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Remains of 215 children found at former residential school

The Tk’emlúps te Secwépemc band announced yesterday that it has found the remains of 215 children buried on the site of the former Kamloops Indian Residential School. Chief Rosanne Casimir called the discovery "unthinkable" but said that it was an “loss that was spoken about but never documented at the Kamloops Indian Residential School.”

This knowledge was only confirmed in the last few days through the presence of radar.

The children, some as young as three, were students at the school, which was once the largest in Canada’s residential school system. Although Casimir believes the deaths to be undocumented, the Secwepemc Museum's archivist is working with the Royal British Columbia Museum to see if any records of the deaths can be found. Band officials will be informing community members and surrounding communities who had children who attended the school.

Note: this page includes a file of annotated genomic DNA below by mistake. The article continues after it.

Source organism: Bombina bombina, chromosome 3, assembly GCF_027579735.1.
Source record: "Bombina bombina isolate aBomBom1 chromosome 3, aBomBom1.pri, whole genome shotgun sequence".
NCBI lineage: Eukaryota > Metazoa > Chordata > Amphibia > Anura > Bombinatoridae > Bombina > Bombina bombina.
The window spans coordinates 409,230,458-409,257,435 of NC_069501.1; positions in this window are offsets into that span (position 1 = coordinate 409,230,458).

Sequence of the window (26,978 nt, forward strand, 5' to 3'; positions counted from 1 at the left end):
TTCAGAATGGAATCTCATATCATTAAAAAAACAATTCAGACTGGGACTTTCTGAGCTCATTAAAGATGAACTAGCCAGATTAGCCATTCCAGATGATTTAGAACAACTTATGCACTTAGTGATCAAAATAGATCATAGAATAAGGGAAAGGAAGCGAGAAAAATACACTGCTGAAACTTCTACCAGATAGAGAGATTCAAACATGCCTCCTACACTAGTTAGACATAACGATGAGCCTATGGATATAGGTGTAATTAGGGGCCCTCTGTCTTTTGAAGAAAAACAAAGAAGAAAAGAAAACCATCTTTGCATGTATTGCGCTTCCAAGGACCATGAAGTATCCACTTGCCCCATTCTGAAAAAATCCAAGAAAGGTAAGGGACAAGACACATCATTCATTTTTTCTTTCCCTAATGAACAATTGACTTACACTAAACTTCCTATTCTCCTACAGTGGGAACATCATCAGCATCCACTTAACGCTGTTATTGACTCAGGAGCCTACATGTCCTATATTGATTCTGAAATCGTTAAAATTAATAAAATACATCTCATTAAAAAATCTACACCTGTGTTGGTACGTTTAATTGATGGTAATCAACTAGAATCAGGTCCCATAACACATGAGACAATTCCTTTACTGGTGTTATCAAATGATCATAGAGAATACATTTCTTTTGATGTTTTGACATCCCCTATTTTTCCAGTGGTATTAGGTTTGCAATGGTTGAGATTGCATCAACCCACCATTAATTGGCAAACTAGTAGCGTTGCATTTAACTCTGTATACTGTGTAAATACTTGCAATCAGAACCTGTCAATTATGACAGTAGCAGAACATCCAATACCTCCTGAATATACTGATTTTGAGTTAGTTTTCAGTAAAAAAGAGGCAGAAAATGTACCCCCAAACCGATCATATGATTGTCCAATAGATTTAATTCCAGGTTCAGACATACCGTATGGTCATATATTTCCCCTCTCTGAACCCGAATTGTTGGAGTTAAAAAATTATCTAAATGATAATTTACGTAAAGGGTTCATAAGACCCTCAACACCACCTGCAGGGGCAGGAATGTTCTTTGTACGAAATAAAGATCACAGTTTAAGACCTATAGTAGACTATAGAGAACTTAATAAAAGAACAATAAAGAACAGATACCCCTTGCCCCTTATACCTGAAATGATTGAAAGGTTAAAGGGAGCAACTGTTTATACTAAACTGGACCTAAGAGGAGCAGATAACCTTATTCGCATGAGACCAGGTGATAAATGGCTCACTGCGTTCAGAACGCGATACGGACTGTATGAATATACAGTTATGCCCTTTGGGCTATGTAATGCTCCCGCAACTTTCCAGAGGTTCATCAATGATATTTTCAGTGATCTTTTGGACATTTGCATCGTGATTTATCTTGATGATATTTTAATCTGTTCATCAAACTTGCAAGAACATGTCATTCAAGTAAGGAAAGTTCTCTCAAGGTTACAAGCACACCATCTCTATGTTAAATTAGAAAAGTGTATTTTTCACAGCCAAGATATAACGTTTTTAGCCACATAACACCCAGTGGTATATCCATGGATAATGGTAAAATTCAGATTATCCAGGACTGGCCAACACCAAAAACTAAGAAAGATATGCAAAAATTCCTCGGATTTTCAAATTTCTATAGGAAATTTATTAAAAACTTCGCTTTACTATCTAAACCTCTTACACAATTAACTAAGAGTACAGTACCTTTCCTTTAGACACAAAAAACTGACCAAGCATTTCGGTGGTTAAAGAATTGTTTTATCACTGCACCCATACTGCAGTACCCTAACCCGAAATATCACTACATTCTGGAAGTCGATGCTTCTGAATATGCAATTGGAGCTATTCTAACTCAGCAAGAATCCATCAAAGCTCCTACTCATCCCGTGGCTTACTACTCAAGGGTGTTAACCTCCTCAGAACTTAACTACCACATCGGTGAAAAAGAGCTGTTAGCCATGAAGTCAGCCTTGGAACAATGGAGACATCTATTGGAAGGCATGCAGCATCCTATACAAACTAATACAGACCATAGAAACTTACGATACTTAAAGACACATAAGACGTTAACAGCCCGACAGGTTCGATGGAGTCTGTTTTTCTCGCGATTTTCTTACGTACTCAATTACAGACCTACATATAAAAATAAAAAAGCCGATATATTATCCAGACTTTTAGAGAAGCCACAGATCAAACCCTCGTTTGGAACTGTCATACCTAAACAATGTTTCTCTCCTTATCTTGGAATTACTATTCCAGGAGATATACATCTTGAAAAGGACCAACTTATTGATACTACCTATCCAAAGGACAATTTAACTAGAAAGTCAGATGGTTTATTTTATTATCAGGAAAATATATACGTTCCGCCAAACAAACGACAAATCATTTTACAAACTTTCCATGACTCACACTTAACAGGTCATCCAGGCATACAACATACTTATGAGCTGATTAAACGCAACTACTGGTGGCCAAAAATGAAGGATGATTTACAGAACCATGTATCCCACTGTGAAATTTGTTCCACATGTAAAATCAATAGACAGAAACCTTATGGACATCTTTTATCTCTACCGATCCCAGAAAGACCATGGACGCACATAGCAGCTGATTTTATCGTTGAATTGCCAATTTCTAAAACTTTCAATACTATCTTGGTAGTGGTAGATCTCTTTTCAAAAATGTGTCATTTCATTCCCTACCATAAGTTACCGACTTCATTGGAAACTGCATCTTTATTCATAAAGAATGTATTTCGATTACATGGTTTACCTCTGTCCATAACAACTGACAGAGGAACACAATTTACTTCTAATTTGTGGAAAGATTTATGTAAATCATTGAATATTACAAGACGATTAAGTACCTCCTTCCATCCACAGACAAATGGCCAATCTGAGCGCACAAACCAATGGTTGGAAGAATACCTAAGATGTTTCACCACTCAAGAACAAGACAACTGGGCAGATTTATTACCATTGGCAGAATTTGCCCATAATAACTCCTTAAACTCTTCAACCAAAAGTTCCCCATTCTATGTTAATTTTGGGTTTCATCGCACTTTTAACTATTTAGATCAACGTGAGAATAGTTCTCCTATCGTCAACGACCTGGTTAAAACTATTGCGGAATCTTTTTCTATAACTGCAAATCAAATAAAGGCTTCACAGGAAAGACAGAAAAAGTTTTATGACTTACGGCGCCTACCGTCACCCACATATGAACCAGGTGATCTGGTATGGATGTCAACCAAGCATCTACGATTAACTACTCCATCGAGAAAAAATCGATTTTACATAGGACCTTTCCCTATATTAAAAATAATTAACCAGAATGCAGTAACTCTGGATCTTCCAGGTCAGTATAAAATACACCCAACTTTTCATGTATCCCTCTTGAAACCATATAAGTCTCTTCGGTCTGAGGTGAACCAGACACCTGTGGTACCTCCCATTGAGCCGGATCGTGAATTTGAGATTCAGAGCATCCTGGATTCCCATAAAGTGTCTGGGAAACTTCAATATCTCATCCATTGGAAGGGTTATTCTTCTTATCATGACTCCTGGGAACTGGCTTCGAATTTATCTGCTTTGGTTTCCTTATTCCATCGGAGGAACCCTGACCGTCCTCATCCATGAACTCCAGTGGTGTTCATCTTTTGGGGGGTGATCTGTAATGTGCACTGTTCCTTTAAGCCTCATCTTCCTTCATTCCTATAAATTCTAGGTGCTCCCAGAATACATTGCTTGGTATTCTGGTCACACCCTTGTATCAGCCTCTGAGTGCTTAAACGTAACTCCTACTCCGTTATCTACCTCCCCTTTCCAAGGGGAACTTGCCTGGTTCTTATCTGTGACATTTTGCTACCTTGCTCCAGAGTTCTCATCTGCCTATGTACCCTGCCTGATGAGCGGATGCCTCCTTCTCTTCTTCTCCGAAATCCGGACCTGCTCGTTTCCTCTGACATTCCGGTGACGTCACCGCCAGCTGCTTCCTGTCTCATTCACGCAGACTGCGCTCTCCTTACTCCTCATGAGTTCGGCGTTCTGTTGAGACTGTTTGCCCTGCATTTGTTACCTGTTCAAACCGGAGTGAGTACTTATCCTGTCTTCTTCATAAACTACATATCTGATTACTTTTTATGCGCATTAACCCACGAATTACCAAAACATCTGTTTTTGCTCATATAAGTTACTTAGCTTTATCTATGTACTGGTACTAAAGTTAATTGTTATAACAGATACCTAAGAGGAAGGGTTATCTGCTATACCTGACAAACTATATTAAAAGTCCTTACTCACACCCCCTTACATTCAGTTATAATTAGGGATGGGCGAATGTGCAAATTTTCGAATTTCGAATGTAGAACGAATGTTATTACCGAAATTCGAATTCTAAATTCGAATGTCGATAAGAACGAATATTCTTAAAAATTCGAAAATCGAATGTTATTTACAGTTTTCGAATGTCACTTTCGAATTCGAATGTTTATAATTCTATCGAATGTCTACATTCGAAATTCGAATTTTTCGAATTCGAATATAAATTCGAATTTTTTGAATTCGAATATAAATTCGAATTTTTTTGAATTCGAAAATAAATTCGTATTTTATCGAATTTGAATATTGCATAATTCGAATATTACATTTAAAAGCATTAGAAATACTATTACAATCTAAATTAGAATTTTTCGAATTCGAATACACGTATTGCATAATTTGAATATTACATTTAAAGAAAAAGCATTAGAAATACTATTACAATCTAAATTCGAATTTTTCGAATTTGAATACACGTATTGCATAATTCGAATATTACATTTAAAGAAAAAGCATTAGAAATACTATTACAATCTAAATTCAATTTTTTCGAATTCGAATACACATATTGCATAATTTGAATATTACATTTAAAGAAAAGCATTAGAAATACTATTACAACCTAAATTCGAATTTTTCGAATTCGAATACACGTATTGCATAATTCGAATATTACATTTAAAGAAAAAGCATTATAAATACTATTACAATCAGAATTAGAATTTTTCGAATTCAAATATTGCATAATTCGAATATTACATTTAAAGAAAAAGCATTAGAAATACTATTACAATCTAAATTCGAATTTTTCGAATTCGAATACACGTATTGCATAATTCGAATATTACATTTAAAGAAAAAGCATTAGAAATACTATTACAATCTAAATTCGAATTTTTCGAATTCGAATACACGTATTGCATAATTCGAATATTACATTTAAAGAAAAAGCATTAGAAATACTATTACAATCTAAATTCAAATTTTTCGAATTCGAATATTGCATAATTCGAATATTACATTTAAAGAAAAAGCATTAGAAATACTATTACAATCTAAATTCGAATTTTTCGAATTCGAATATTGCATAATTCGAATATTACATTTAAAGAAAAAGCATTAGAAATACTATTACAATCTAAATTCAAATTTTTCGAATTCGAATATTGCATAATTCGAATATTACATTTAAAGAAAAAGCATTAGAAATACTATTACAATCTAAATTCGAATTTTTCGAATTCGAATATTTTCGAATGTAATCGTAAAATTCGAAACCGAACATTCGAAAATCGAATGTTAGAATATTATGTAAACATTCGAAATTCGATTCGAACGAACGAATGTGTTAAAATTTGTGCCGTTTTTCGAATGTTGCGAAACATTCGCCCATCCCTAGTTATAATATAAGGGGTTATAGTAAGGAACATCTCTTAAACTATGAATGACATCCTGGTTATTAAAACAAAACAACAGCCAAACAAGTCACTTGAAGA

The First Nations Health Authority called the discovery of the children’s remains “extremely painful” and said in a website posting that it “will have a significant impact on the Tk’emlups community and in the communities served by this residential school.”

Kamloops Indian Residential School operated from 1890 to 1969 and had nearly 500 students in the 1950s. The federal government took over the operation from the Catholic Church to operate as a day school until it closed in 1978. The Truth and Reconciliation Commission said large numbers of Indigenous children either ran away from residential schools or died at the schools. According to the Commission, nearly 3,200 children across Canada in the residential schools.

“Given the size of the school, with up to 500 students registered and attending at any one time, we understand that this confirmed loss affects First Nations communities across British Columbia and beyond,” Casimir said in the release.

Back In 1946, the Charles Camsell Indian hospital was opened in Edmonton as part of the twenty-nine "Indian hospitals" that were established and operated by the Canadian government between 1945 to 1981, exclusively for Indigenous peoples.

The Canadian government segregated Indigenous people from the rest of society in substandard hospitals which were massively overcrowded, improperly staffed, and rife with physical and sexual abuse.

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